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ATC Privatization: A Solution Seeking a Problem?

May 24, 2017
By: Paul DeHerrera, CEO

Congressman Bill Shuster, Chairman of the House Transportation and Infrastructure Committee has called on lawmakers to introduce legislation as a solution for a problem that doesn’t seem to exist. The idea is getting a bit of a tailwind from President Trump. When speaking with our customers who fly within the current Air Traffic Control (ATC) system, I have yet to hear any complaints about the way they are handled in the ATC system. Most often, we hear accolades on how well the system works, across all airports within the system.

The General Aviation Manufactures Association (GAMA) has some legitimate concerns regarding ATC privatization for very good reasons. Like many others, when I first heard the idea of privatizing the ATC system I thought, why not? The idea of privatizing anything the government does seemed like a brilliant idea. However, after thinking about it and questioning the issues GAMA and other industry associations have presented, I found myself rethinking my initial position on the subject. This idea is bad for General Aviation; it’s bad because if passed and the ATC system is privatized, it will be controlled by a board mostly made up of airline professionals. These folks will focus on where they fly – major hubs; these major hubs will certainly get attention, as will the infrastructure the airlines need to make their operations efficient. Unfortunately, the non-hub airports will get kicked to the curb in terms of funding and infrastructure, impacting smaller airports that are crucial to business aviation.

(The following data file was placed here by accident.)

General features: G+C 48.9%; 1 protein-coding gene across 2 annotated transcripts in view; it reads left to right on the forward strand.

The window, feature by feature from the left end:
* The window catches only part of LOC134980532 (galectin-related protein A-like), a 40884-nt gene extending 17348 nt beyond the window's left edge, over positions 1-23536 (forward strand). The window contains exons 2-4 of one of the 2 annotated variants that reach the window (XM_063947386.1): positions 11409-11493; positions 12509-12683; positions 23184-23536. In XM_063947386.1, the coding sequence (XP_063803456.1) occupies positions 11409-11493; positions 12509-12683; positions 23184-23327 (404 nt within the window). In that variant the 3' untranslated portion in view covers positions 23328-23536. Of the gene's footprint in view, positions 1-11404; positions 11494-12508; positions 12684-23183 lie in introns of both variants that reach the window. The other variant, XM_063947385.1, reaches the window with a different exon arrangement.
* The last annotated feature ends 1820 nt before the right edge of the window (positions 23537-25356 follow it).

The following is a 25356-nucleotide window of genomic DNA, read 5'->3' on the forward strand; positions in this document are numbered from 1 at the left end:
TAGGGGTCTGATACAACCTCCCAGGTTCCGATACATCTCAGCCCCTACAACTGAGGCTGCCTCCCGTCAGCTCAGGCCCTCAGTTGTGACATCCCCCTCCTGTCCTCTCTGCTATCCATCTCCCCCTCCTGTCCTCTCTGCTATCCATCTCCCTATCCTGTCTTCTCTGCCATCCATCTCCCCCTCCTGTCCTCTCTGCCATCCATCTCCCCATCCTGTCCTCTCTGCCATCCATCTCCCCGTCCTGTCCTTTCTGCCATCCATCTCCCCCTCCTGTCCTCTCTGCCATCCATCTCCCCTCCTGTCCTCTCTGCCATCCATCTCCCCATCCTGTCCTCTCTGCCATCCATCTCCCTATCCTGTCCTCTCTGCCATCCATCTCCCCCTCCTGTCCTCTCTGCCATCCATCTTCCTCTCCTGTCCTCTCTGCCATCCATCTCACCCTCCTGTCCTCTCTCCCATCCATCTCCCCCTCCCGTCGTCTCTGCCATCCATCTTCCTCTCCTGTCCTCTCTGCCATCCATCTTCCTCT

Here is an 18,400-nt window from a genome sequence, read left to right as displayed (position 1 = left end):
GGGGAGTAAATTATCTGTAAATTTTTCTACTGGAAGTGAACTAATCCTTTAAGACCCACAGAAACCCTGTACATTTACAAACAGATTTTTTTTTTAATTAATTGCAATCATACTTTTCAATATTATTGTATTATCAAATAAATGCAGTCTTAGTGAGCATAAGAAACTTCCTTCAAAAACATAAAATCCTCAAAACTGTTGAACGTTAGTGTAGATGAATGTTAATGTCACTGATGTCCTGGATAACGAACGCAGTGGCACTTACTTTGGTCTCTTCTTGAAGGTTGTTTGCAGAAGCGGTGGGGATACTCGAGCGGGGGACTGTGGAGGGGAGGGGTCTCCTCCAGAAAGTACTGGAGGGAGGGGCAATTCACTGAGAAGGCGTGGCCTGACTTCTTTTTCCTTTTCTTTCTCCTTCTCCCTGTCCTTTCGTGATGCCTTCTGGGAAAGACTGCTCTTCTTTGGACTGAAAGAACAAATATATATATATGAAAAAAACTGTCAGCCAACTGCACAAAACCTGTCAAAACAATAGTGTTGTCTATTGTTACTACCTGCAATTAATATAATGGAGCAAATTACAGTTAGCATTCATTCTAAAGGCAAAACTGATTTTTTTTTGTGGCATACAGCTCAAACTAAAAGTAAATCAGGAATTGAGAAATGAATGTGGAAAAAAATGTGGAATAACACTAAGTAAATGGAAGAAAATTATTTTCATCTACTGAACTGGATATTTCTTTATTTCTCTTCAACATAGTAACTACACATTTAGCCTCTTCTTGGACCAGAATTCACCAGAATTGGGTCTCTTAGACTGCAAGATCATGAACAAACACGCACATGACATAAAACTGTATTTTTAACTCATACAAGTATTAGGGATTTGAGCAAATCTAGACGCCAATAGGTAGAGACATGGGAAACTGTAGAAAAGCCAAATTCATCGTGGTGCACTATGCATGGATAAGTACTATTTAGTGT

Whether or not you agree or disagree with the Electoral College in our election system, it does give small town America a voice. In the same way, a government-run ATC system provides an equal hand in servicing and funding the ATC system for all of our airports, small and large. Let’s not put it into the hands of an airline-leaning board of directors where General Aviation, Business Aviation and other users have little to no voice.

To learn more about GAMA’s stance, click here – where you can also view their letters sent to House transportation leaders and Senate transportation leaders.

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